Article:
Chief Justice Warren then asked and answered in the affirmative the question whether segregating children by race unconstitutionally deprived colored children of equal educational opportunities, even though the physical facilities and other tangible factors of segregated schools were “equal.” Referencing the Court's invalidation of segregated education in the professional school setting, he reasoned:

Such considerations apply with added force to children in grade and high schools. To separate them from others of similar age and qualifications solely because of their race generates a feeling of inferiority as to their status in the community that may affect their hearts and minds in a way unlikely ever to be undone.

 Chief Justice Warren opined, further, that the demeaning effect of separation by and because of race was “well stated” by a lower court finding in the Kansas case, which he quoted:

“Segregation of white and colored children in public schools has a detrimental effect upon the colored children. The impact is greater when it has the sanction of the law; for the policy of separating the races is usually interpreted as denoting the inferiority of the negro group. A sense of inferiority affects the motivation of a child to learn. Segregation with the sanction of law, therefore, has a tendency to [retard] the educational and mental development of negro children and to deprive them of some of the benefits they would receive in a racial[ly] integrated school system.”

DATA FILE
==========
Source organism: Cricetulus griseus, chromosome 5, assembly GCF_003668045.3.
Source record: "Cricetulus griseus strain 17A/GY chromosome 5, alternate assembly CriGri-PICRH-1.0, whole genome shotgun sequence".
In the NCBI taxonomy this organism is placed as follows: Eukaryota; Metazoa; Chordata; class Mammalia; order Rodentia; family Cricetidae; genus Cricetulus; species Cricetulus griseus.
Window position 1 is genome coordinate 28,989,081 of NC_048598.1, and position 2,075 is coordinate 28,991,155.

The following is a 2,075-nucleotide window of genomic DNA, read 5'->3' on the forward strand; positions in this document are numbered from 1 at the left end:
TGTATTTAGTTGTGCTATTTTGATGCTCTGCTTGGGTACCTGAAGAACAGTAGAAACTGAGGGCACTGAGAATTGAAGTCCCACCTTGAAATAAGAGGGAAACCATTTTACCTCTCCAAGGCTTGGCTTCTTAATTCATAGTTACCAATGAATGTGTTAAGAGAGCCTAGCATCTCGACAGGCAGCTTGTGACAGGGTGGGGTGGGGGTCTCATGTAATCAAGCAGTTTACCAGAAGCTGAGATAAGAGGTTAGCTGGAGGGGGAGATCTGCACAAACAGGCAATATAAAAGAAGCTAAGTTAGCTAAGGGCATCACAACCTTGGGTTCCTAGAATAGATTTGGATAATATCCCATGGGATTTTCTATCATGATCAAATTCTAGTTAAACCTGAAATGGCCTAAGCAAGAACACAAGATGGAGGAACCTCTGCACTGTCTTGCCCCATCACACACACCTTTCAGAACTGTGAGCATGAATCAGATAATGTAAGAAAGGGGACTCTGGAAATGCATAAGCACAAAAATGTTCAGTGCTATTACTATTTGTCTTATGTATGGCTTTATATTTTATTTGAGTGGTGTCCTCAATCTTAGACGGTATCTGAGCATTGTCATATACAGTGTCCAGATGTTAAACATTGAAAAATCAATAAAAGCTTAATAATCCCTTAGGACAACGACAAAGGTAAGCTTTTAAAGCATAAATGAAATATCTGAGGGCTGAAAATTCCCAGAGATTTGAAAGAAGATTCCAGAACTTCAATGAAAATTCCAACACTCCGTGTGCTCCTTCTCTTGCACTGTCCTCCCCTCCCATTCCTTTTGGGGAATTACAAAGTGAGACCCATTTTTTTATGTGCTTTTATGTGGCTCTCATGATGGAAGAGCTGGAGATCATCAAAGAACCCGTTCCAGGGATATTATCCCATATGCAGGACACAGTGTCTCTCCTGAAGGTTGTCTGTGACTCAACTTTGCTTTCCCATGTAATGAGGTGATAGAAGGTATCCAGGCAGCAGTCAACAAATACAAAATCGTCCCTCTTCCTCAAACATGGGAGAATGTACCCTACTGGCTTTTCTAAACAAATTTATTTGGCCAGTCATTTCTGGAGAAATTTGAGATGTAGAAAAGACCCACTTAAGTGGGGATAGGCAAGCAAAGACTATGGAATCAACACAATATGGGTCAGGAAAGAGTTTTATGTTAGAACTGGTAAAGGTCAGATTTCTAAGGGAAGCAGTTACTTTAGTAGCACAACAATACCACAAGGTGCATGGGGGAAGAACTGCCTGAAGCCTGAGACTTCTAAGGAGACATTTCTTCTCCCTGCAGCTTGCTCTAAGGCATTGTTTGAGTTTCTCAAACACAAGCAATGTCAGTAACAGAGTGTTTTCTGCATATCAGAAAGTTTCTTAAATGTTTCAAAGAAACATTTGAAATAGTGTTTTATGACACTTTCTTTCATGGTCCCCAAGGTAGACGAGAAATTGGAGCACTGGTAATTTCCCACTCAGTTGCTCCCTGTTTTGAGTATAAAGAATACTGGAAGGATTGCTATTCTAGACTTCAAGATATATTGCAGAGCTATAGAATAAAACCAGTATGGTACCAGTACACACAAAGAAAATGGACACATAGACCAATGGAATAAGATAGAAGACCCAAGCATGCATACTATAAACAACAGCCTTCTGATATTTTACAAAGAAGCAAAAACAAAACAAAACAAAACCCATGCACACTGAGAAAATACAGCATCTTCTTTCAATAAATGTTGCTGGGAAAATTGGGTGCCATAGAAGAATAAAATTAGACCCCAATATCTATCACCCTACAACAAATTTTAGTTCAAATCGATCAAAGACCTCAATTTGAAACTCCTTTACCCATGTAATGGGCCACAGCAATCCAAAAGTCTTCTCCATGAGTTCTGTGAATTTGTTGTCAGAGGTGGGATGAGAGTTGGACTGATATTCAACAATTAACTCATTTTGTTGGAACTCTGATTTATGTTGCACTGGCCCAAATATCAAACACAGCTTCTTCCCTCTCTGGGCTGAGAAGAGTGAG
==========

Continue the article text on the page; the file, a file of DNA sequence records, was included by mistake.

Continuing to focus on 1954, Chief Justice Warren concluded that “[w]hatever may have been the extent of psychological knowledge at the time of Plessy v. Ferguson, this finding is amply supported by modern authority. Any language in Plessy v. Ferguson contrary to this finding is rejected.” The “modern authority” language was accompanied by a footnote's citation to several social science studies, including the late Dr. Kenneth Clark's doll test and Gunnar Myrdal's An American Dilemma.

Having rejected (but not expressly overruled) Plessy and the Court's late nineteenth century approach to and application of the Equal Protection Clause, Brown I declared “that in the field of public education the doctrine of ‘separate but equal’ has no place. Separate educational facilities are inherently unequal.” The plaintiffs thus succeeded in obtaining the Court's pronouncement that the challenged segregation did not pass constitutional muster. But they did not obtain an immediate cessation and remediation of what was now unconstitutional conduct. Rather than order the erasure of the subordinating color line separating black and white public school students, the Court set the cases for yet another argument, this one on the issue of the formulation of judicial decrees governing the admission of African-American children to public schools they had not been allowed to attend because of their race.